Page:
Layer shifting

Updated 2 months ago ​by Martin Lexa

Layer shifting is a printing issue, which causes the layers of the printed object to shift from their intended positions.  It is usually associated with an abnormal movement of the X-axis and/or the Y-axis, leading the extruder head to be misaligned mid-printing.

In order to troubleshoot the issue correctly, it is crucial to recognize in which axis did the layers shift. See the three photos below demonstrating three different kinds of layer shifts. Troubleshooting itself is the same for both axes.

How to fix layer shifting

Check your printer’s power mode

Run the printer in Normal mode rather than in the Stealth mode. You can change Power mode in the LCD Menu -> Settings -> Mode. The stealth mode is perfect for small and simple objects. For bigger or more complex prints, the Normal mode is recommended. Also, note that in Stealth mode, the Crash detection feature is not available.

Make sure the extruder and the heatbed can move freely

Make sure there are no obstructions in the path of the extruder or heatbed and their bearings. For example, there might be a piece of filament stuck around the belt (usually around the Y-axis pulley) from your previous prints.

Another instance of obstruction is when the zip ties or another part of the extruder cable bundle are not arranged following the manual. If the cables hit the frame before the extruder assembly does (if it's an MK3) or before the X end-stop does (if it's an MK2/S or an MK2.5) the printer detects an inaccurate end position. See the photo below and make sure the cables are arranged accordingly.

You can read more about printer maintenance in this article and this guide.

Also, verify if the smooth rods don't bear any deep scratches and if the bearings are properly lubricated. According to our testers, the best lubricant is a homogeneous, soft grease with lithium additives, such as the GLEIT-µ HF 400. Another good lubricant is the Mogul LV 2-EP. In general, Super-lube or any other multi-purpose grease will do as well.

Check the tension of your belts

If you have an MK3 or MK3S, check the Belt Status numbers via LCD menu -> Support -> Belt Status. The values should not be under 240 and above 300, but there is no single ideal value. The number does not represent any quantity.

  • If your value is under (or close to) 240, you need to loosen the belt
  • If your value over (or close to) 300 ->  you need to tighten the belt
  • The values are updated every time you run the Selftest.

The MK2.5S, MK2.5 and lower models do not have the belt status option. The clue we can give you is that the belt should sound roughly like a low bass string when plucked. It should be possible to pinch the two sides together with your thumb and index finger, but you should feel a little bit of resistance.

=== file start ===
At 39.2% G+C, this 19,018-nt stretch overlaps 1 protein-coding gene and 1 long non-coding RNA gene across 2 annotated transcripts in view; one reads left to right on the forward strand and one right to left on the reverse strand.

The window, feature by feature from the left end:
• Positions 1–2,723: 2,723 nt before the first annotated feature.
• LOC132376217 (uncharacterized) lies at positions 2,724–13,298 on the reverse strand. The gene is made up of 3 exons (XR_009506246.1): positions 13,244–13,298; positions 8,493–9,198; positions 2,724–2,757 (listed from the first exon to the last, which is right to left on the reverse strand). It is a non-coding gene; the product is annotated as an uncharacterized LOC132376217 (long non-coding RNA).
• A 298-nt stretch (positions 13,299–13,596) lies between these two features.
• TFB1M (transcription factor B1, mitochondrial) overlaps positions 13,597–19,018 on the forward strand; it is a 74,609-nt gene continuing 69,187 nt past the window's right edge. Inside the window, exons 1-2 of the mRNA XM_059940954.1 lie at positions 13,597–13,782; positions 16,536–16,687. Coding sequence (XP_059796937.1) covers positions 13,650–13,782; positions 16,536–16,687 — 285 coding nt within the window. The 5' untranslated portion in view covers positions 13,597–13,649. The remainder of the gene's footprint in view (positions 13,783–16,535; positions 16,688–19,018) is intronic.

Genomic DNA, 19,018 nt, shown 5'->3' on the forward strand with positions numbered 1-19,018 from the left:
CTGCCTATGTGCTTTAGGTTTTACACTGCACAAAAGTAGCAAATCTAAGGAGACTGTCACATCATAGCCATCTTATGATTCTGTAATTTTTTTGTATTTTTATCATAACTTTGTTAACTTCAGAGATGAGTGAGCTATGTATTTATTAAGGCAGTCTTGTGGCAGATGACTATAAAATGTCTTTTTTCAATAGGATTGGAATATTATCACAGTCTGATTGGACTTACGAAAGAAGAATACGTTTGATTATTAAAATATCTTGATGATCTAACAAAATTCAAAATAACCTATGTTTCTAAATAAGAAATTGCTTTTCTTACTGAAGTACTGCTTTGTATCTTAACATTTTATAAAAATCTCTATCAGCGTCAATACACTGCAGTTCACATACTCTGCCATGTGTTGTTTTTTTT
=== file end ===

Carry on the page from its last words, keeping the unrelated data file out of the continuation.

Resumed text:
The belts can stretch and get looser over time or during the shipping (in case of an assembled printer).

Check your X/Y axis motors and pulleys

Make sure the X and Y motor is tightened in the motor mount, that the pulley is secured on the motor shaft and aligned with the pulley on the opposite end, and that the pulley can move freely. Both grub screws need to be tight, one of them has to be tightened against the flat part of the motor shaft. A loose pulley is usually the main cause of staircase layer shifts.

Both pulleys on both axes also have to be aligned, meaning the motor pulley has to be well centered and the belt has to be moving in a straight line, not traveling from right to left while the pulley is turning.

Use the technique described in this step of the assembly manual to test if the pulley is correctly tightened and if the belt is not too loose. Hold the X-axis motor shaft with pliers (take advantage of the flat part of the shaft) and try to move with the extruder. The same procedure can be applied to test the Y axis pulley and belt.

Objects with overhangs are generally harder to print. Some overhangs might even warp upwards during the print, and the nozzle might crash into them. The same can happen in some cases if you choose too small infill percentage when slicing the 3D model. To prevent printing overhangs, you can cut the object (check out our article Cutting STL models). You can also try to increase the print fan speed or increase the Z-hop distance in Slic3r. Print fan speed in Filament settings -> Cooling and Z-hop distance in Printer Settings -> Extruder 1.

None of this solved the problem?

No worries, at least you have checked some of the most important parts of the printer, and you can now be sure they are OK. Please try to print one of the gcodes that were on the SD card when you first used it. If you have deleted them, try this one if you have an MK3 and this one if you have an MK2.5 or an MK2/S.

You may also try to toggle the Crash Detection off (LCD Menu - Settings - Crash. det. [on/off] or, during the print LCD menu - Tune - Crash Detection). It also usually helps if you slow down the print speed (in the Slic3r or during the print by turning the knob counter-clockwise).


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Find out more troubleshooting tips here: Community Forum | Assembly Manuals | Youtube channel | info@prusa3d.com


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